Deputies operating the machine can overlay a variety of filters on the images it produces that make some details pop out more, Lt. Sean Kahler said. Demonstrated on a correctional deputy, the scanner highlighted the keys she was carrying, the zipper on her clothes and even the internal components of the stun gun at her hip. It scanned down to her very bones and heart, both visible on the display.

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“So whoever said deputies don’t have a heart, I am here to tell you that we do,” Galbraith joked.

Both male and female deputies have been trained to use the scanner and will operate it depending on the gender of the inmate being scanned, Kahler said.

All inmates have to be searched upon entry to the jail, and while not all go through the machine, most do in view of the other option: a standard search and the possibility of a stint in a holding cell with a waterless toilet that can only be flushed by deputies. The purpose of that, Galbraith explained, was to make sure inmates do not have drugs or unapproved items on their person — or in it — and to wait for contraband to pass.

Because of its sensitivity, the scanner also functions as a deterrent.

“We have had people say ‘nope you are not going to do that’ because they knew they were carrying something,” Galbraith said.

Some, upon seeing the scanner, some have voluntarily surrendered contraband they are attempting to bring into the jail, Sgt. Ben Elliott said. And some who opt for waiting in the dry cell come around to the scanner. Demand for drugs in jail is just as high as it is on the street, Elliott said, and if powerful narcotics make it in, they can make inmates sick or worse.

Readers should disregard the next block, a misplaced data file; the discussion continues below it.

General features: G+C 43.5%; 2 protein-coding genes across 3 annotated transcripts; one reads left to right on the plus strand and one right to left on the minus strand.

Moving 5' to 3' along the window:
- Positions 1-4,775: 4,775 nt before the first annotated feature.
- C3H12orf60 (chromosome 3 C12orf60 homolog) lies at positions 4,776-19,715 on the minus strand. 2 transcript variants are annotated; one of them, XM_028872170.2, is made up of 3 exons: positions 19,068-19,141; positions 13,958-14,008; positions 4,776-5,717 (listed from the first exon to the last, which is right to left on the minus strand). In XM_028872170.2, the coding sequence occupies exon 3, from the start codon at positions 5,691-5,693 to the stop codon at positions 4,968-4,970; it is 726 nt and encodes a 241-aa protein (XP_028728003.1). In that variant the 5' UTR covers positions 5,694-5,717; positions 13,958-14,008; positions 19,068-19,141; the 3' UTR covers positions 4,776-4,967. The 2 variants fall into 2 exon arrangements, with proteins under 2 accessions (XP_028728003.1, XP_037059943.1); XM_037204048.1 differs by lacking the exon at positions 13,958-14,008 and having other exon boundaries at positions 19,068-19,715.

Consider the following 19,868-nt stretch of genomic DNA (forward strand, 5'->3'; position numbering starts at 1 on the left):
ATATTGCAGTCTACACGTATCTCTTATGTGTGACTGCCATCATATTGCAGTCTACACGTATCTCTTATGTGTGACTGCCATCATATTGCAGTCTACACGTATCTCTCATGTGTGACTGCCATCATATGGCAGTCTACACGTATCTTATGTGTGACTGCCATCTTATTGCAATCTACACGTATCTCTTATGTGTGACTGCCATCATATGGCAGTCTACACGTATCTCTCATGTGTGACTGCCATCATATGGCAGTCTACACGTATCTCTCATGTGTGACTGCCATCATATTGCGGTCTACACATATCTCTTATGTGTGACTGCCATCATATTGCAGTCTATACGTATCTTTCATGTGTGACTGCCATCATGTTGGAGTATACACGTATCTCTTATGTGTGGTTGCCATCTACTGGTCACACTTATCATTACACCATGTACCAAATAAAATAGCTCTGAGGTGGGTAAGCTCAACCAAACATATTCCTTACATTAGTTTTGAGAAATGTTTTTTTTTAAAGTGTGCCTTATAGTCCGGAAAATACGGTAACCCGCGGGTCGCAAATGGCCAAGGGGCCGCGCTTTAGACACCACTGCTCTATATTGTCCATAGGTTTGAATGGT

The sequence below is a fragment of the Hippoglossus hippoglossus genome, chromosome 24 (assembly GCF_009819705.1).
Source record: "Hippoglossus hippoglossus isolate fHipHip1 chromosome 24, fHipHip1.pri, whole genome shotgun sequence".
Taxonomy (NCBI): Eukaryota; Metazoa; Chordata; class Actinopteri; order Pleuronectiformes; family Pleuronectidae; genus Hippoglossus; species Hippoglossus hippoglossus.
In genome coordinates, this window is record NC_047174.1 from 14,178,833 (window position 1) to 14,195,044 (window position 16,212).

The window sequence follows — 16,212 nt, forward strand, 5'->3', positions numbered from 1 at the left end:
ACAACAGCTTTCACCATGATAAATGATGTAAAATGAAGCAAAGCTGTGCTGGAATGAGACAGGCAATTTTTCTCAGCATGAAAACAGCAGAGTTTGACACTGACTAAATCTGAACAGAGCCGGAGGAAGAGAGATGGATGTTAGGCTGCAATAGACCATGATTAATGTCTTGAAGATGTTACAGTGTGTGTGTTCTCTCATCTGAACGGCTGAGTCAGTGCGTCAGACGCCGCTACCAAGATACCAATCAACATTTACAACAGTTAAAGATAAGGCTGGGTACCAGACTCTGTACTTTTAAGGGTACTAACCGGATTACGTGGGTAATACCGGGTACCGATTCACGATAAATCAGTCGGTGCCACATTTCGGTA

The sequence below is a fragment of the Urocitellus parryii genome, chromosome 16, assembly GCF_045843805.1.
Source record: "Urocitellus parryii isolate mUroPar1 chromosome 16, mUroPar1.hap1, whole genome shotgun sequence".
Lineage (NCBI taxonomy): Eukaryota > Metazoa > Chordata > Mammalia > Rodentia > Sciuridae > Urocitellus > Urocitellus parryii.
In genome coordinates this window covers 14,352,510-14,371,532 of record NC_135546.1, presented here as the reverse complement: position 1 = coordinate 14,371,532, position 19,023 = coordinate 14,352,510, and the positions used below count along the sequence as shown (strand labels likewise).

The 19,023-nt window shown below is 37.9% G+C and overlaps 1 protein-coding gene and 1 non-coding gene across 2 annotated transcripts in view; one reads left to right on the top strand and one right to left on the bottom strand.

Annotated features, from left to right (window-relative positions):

“We have had people who choose not to do this and do dry-cell, and within 24-hours of them taking option B are like ‘hey, put me on the scanner,’” Elliott said.

There have been 161 incidents of contraband smuggling over the past three years as people who have been arrested or are reporting to the jail try to bring in weapons, illegal drugs, prescription drugs and other items, often hidden in their body cavities, according to Hopkins.

A long time veteran of the Harford County Sheriff's Office, Harford County Detention Center Warden Daniel Galbraith officially took the job as warden in January 2021. Galbraith spoke about his expectations, hopes and plans for the detention center during and after COVID-19 during an interview Wednesday, March 17, 2021 at the facility.
A long time veteran of the Harford County Sheriff's Office, Harford County Detention Center Warden Daniel Galbraith officially took the job as warden in January 2021. Galbraith spoke about his expectations, hopes and plans for the detention center during and after COVID-19 during an interview Wednesday, March 17, 2021 at the facility. (Matt Button / The Aegis)